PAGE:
• by searlea (95882)
          With respect to ".style2 extends .style1", that's pretty basic:
          .style1, .style2 { ... common properties ... }
          .style2 { ... override properties ... }
    • I'm not sure if you're being facetious or not, but CSS is far, far more powerful than you seem to think. Check out this site to see what can be done without changing a single line of HTML:

      http://www.csszengarden.com/ [csszengarden.com]

      Also, if you're still writing php spaghetti code, I would highly suggest you check out some modern templating engines. They will make your life so much easier. I don't use PHP that often anymore, but I understand Smarty [smarty.net] is still popular.

      • by QuasiSteve (2042606) on Thursday October 27, 2011 @10:51AM (#37855658)

        I'm not sure if you're being facetious or not, but CSS is far, far more powerful than you seem to think. Check out [CSS Zen Garden] to see what can be done without changing a single line of HTML.

        That's all good and well, but I think the point GP was making - in jest or not - is that CSS is still at the whim of the structure presented by the HTML.

        For example, if your header has a single div, you can use CSS all you want but you're not going to get 4 separate texts in each of the corners of that div (actually might be possible, but no cheating by using js)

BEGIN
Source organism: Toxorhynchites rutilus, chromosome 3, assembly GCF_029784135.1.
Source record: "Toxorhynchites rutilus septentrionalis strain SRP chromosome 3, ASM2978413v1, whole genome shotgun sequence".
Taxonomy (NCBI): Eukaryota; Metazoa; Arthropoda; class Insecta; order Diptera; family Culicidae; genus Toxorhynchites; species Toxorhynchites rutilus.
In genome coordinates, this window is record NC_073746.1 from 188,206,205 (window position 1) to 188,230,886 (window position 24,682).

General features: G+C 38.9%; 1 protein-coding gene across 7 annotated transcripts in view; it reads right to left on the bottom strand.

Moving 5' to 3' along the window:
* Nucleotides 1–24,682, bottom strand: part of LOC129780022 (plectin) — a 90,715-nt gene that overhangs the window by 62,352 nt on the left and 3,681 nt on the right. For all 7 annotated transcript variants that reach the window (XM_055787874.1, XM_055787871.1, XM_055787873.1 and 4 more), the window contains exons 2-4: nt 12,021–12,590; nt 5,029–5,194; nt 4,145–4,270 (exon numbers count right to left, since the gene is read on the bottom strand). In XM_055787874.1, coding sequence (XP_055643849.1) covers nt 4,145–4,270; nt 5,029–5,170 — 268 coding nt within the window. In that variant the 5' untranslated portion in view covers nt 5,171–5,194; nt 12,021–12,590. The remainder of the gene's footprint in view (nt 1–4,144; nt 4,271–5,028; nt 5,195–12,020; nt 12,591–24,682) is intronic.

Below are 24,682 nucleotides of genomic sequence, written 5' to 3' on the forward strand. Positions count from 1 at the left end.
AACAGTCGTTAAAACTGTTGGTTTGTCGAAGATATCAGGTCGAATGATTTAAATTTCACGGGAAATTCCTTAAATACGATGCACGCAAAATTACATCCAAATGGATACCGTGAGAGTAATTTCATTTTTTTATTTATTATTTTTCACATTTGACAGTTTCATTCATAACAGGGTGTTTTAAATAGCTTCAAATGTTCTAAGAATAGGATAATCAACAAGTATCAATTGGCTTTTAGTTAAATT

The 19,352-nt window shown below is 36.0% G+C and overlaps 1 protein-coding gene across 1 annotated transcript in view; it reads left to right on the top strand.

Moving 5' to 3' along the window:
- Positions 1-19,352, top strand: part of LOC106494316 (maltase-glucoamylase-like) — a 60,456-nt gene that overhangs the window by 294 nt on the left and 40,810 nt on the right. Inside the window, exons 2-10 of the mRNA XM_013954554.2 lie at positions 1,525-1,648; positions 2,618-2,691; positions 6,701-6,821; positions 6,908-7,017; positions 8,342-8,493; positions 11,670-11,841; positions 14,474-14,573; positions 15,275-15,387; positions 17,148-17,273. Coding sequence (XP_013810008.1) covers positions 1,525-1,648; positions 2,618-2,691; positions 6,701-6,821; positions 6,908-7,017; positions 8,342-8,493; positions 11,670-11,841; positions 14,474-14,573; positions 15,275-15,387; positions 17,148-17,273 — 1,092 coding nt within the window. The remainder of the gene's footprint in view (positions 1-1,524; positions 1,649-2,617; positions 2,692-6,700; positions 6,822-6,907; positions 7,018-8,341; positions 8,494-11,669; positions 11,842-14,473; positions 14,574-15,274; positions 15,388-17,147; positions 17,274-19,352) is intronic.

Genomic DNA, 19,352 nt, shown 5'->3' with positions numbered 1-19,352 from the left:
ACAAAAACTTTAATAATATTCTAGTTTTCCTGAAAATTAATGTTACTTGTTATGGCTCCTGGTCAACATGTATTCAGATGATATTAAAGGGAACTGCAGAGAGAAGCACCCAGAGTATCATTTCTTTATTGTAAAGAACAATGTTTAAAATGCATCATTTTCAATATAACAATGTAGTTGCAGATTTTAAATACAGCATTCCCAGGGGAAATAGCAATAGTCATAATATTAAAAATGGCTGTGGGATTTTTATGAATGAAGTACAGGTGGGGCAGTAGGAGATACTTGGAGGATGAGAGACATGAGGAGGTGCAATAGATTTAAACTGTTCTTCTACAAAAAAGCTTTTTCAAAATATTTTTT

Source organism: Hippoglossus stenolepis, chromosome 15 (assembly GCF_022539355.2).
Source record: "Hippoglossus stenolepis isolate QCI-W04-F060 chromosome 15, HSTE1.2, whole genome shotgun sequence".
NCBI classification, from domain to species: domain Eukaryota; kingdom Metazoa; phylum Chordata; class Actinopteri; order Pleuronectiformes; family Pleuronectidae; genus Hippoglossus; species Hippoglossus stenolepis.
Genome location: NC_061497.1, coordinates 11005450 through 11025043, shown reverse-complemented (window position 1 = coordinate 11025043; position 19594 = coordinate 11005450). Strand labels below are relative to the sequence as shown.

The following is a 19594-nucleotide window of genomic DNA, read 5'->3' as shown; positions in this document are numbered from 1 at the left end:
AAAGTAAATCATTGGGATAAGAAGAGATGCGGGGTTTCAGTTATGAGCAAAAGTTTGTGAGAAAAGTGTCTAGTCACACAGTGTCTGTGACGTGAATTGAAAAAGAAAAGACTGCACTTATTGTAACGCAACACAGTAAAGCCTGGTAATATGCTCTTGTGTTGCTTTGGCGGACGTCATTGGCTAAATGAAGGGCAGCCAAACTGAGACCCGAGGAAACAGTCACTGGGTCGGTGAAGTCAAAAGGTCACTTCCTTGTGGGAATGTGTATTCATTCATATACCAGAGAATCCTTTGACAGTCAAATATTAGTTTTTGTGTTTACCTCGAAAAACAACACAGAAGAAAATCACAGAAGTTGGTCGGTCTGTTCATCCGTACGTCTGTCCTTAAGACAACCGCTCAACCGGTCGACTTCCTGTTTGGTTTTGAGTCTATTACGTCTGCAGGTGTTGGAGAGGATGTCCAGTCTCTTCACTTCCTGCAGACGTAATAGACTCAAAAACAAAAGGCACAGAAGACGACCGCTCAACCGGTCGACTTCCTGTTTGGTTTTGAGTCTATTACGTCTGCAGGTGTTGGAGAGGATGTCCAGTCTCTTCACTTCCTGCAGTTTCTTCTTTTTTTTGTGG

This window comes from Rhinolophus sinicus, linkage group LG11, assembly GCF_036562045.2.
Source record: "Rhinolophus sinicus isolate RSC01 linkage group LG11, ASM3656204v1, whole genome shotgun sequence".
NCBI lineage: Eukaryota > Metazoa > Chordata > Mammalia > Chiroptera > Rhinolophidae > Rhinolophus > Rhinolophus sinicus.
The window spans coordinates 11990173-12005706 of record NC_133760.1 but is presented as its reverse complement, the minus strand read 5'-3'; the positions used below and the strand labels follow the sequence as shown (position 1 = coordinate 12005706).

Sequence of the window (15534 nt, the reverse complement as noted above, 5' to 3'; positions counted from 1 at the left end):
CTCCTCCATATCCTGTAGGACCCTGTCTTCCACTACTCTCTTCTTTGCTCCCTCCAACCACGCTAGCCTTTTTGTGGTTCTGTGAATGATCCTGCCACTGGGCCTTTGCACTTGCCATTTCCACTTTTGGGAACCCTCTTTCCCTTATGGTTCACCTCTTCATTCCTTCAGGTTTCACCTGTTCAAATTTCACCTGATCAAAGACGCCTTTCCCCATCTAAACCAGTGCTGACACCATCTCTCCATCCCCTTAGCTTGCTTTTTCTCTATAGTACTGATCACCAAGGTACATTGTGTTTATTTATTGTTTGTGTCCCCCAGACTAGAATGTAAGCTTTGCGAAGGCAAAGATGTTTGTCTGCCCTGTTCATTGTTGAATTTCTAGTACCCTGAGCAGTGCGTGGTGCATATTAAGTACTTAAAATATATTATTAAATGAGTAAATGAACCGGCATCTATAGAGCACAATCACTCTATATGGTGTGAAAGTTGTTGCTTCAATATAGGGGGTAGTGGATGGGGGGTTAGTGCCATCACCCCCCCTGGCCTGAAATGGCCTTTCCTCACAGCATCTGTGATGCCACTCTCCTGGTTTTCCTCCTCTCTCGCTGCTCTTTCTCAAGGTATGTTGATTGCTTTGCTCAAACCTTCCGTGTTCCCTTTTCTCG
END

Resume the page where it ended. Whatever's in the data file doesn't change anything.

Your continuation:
Thus the reason that the CSS Zen Garden website works as well as it does is not just because of CSS, but because the structure is well thought out as well.

        So what GP is saying is very much true. You'd still want to keep your headers and footers and many other things in separate files that can easily be included by a great many other pages, so that you need only update that included file to adjust all those other pages' results.

        And, in a way, that might make some think "well then I don't need CSS if I only need to update that single file.. why specify styling attributes for the header when I can adjust them in the header include file itself?".

        But they then miss that headers often share visual aspects with the rest of the page. A background color change, for example, might be simple enough by editing your header, sidebar, content and footer pages.. but even simpler still is editing the CSS that governs all four.

        CSS wasn't meant to make structure organized, just style (which does include positioning, but I'm wishfully thinking GP wasn't referring to that) - in effect, exactly what he's saying.. separating content from presentation - but that presentation still relies on the structure that may or may not be considered part of the content.

        • I appreciate your point of view, but I think the OP is conflating the two issues. I completely agree with you that CSS is at the mercy of good or bad HTML. CSS Zen Garden shows what kind of presentation magic you can do with well structured HTML.

          Remember back when people talked about "the semantic web"? A lot of it was dreamer bunk and stuff that is not likely to be implemented ever, but I think at some degree, it transfers to just simple HTML. If you have a list of something, put it in an ol or ul. Even if

          • by null etc. (524767)